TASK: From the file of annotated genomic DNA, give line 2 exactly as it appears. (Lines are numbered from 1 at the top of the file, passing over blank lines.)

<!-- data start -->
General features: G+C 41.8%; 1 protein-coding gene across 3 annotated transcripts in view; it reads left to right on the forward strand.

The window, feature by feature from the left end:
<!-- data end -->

The window, feature by feature from the left end: